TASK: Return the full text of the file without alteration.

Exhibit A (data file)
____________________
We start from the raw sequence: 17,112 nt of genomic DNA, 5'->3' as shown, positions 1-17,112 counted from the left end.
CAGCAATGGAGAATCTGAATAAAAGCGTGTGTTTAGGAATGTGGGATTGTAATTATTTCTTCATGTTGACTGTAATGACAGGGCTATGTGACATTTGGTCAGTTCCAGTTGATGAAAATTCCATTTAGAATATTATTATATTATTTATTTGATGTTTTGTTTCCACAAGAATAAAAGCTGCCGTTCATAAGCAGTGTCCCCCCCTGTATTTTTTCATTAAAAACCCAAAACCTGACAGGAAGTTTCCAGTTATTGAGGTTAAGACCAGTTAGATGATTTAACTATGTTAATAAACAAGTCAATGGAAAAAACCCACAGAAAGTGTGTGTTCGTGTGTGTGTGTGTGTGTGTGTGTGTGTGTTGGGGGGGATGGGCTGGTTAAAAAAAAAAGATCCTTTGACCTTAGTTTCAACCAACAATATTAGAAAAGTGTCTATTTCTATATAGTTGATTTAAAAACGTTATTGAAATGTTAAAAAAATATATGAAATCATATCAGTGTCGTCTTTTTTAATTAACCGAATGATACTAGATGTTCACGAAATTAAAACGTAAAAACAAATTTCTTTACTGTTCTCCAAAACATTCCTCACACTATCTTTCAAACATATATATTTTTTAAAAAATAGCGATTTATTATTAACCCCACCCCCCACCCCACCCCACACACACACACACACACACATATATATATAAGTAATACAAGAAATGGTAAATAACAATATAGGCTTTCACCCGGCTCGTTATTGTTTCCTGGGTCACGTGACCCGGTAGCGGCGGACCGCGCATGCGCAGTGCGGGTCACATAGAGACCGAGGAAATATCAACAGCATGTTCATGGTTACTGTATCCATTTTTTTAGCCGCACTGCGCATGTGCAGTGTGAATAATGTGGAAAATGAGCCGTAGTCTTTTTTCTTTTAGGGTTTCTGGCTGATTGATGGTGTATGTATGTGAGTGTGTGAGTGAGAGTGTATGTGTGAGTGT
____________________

We start from the raw sequence: 17,112 nt of genomic DNA, 5'->3' as shown, positions 1-17,112 counted from the left end.
CAGCAATGGAGAATCTGAATAAAAGCGTGTGTTTAGGAATGTGGGATTGTAATTATTTCTTCATGTTGACTGTAATGACAGGGCTATGTGACATTTGGTCAGTTCCAGTTGATGAAAATTCCATTTAGAATATTATTATATTATTTATTTGATGTTTTGTTTCCACAAGAATAAAAGCTGCCGTTCATAAGCAGTGTCCCCCCCTGTATTTTTTCATTAAAAACCCAAAACCTGACAGGAAGTTTCCAGTTATTGAGGTTAAGACCAGTTAGATGATTTAACTATGTTAATAAACAAGTCAATGGAAAAAACCCACAGAAAGTGTGTGTTCGTGTGTGTGTGTGTGTGTGTGTGTGTGTGTTGGGGGGGATGGGCTGGTTAAAAAAAAAAGATCCTTTGACCTTAGTTTCAACCAACAATATTAGAAAAGTGTCTATTTCTATATAGTTGATTTAAAAACGTTATTGAAATGTTAAAAAAATATATGAAATCATATCAGTGTCGTCTTTTTTAATTAACCGAATGATACTAGATGTTCACGAAATTAAAACGTAAAAACAAATTTCTTTACTGTTCTCCAAAACATTCCTCACACTATCTTTCAAACATATATATTTTTTAAAAAATAGCGATTTATTATTAACCCCACCCCCCACCCCACCCCACACACACACACACACACACATATATATATAAGTAATACAAGAAATGGTAAATAACAATATAGGCTTTCACCCGGCTCGTTATTGTTTCCTGGGTCACGTGACCCGGTAGCGGCGGACCGCGCATGCGCAGTGCGGGTCACATAGAGACCGAGGAAATATCAACAGCATGTTCATGGTTACTGTATCCATTTTTTTAGCCGCACTGCGCATGTGCAGTGTGAATAATGTGGAAAATGAGCCGTAGTCTTTTTTCTTTTAGGGTTTCTGGCTGATTGATGGTGTATGTATGTGAGTGTGTGAGTGAGAGTGTATGTGTGAGTGT